Loading presentation...

Present Remotely

Send the link below via email or IM


Present to your audience

Start remote presentation

  • Invited audience members will follow you as you navigate and present
  • People invited to a presentation do not need a Prezi account
  • This link expires 10 minutes after you close the presentation
  • A maximum of 30 users can follow your presentation
  • Learn more about this feature in our knowledge base article

Do you really want to delete this prezi?

Neither you, nor the coeditors you shared it with will be able to recover it again.


GIS Applications in Restoration Ecology

535 Restoration Ecology at Iowa State University - short presentation

Claudette Sandoval-Green

on 24 September 2017

Comments (0)

Please log in to add your comment.

Report abuse

Transcript of GIS Applications in Restoration Ecology

GIS Applications in Restoration Ecology
By Claudette Sandoval-Green
Motivation & Methodology
The field of Geographic Information System (GIS) analysis has grown exponentially in the past two decades.
Virtually no field is untouched by some aspect of GIS:
Real Estate
National Government
Local Government
Homeland Security
Military Defense
Emergency Medical Services
Disaster Relief
Law Enforcement
Education & Science
Libraries and Museums
K-12 Education
Higher Education
Environment & Conservation
Natural Resources
Utilities &
Power Management
Water and Waste water
Motivation & Methodology
GIS has become a very powerful tool for these industries to rely upon where decisions must be ...
Cost Efficient
What is a GIS?
Most of us know that Geographic Information Systems is a tool for making and analyzing spatial information that is in some way referenced to a location on the earth.
Bolstad (2008), in GIS Fundamentals defines it as a computer based system to aid in the collection, maintenance, storage, analysis, output, and distribution of spatial data and information.
All GIS definitions entail a "where" and a "what" -

being the absolute and
relative location of a feature and

being the properties and
attributes of those features.
Six Parts of a GIS
local machine, intranet, or internet
general purpose, and applications systems - ArcGIS
geographic data digitally stored in GIS
agreements, standards
to implement, maintain and operate the GIS
PC, Server, PDA
There is a recent trend to use 'geospatial' in place of 'geographic'; however, the two terms are different.
tag me!
Information System
Information System
refers to the strict definition
of using layers of data to
analyze and derive maps
more broadly used to refer to all
technologies and applications of
geographic data
Restoration Ecology is a developing science. As such, it is relatively recent to the use of GIS technology in aiding researchers and resource managers.
The role of GIS in the field of restoration ecology has yet to be completely fleshed-out as the technology advances, and new methods and models are developed.
My paper is an attempt to review applications of GIS technology in the field of restoration ecology, and to summarize a few interesting examples of its use in aiding restoration projects.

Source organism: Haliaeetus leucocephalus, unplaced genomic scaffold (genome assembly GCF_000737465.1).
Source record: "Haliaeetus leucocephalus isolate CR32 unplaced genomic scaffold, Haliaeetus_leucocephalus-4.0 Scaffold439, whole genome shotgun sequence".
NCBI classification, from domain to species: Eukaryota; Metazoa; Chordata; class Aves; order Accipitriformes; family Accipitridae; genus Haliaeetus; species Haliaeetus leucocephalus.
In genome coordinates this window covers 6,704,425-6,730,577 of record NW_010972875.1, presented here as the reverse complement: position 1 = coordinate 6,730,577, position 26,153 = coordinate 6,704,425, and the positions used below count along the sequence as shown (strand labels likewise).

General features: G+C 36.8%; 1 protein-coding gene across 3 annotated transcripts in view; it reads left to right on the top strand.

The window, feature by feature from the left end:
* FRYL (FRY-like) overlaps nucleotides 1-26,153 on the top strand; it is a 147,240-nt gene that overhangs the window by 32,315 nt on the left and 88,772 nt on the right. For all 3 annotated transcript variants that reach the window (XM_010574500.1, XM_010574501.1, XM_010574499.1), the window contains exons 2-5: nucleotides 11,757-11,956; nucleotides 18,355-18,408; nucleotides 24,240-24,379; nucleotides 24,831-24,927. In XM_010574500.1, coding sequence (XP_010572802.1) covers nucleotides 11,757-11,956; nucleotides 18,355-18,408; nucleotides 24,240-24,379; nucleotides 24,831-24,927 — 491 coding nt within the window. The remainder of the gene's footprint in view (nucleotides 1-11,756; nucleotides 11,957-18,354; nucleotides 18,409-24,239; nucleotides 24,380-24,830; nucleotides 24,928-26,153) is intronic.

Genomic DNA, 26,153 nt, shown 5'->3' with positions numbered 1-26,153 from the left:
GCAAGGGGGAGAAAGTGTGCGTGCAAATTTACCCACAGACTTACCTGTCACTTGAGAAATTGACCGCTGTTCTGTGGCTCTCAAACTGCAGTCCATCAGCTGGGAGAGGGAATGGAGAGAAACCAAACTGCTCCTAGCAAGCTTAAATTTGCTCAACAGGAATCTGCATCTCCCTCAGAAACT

Nothing fancy

The methodology for this paper explored peer-reviewed literature, books, articles, and web site resources based on the theme of the role of GIS in restoration ecology.
The motivation for this paper was to expand my own GIS knowledge (and that of the reader's), as I am personally invested in the field as a student in the GIS Graduate Certificate Program in the College of Design.
Multi-Criteria Analysis (MCA)
GIS Modeling
Habitat Suitability Index (HSI)
Radio Telemetry and Tracking
A GIS Approach to Prioritizing Habitat for Restoration Using Neotropical Migrant Songbird Criteria
Multi-Criteria Analysis (MCA)
(Holzmueller et al. 2011)
Multi-Criteria Analysis (MCA)
Multi-Criteria Analysis is a GIS
decision making tool for complex
problems that require analyzing
more than one layer of data at
a time.
This technique can be used to
prioritize a specific attribute such
as high ranking land criteria targeted
for reforestation.
Multi-Criteria Analysis (MCA)
This study examined the use
of GIS-based multi-criteria to
prioritize land selected for
reforestation along the
Kaskaskia River in Illinois.
They used these methods to increase
their efficiency at determining the
least amount of area that will gain the
highest increase in habitat quality to
restore migrant songbird habitat.
Multi-Criteria Analysis (MCA)
They accomplished this by prioritizing
areas for reforestation based on 9
landscape criteria:

1. available agriculture land
2. forest cover gaps
3. edge density
4. proximity to river
5. 200 m corridor area
6. total forest core area
7. fringe core area
8. distance to primary core value
9. primary core area
Landowner parcels ranked according to habitat restoration priority for forest interior birds.
Multi-Criteria Analysis (MCA)
The authors were able to conclude
that high priority areas for reforestation were most likely to be close to the riparian corridor and existing large blocks of forest.
These results also indicated the that the greatest rate of return can be attained by reforesting 10% of the highest priority parcels.
Therefore restoring these parcels with
native vegetation will have the greatest
impact on reducing fragmentation and
increasing habitat quality for migrant
This project demonstrates how GIS and
mulit-criteria analysis can be utilized to
increase the efficiency and cost effectiveness of restoration projects for resource managers.
GIS Modeling
GIS Modeling
GIS Modeling
GIS Modeling
Landscape-level phenology of a threatened butterfly: a GIS-based modeling approach
(Weiss and Weiss 1998)
Model building with GIS technology is the process of creating new GIS products from existing products.
For example, using ModelBuilder
in ArcGIS, computer programming
scripts can be developed by using
Python, C++, JAVA, and Visual Basic.
This GIS application gives the
most flexibility for creativity, but
it can also be the most difficult
to build.
Bay Checkerspot
(Euphydryas editha bayensis)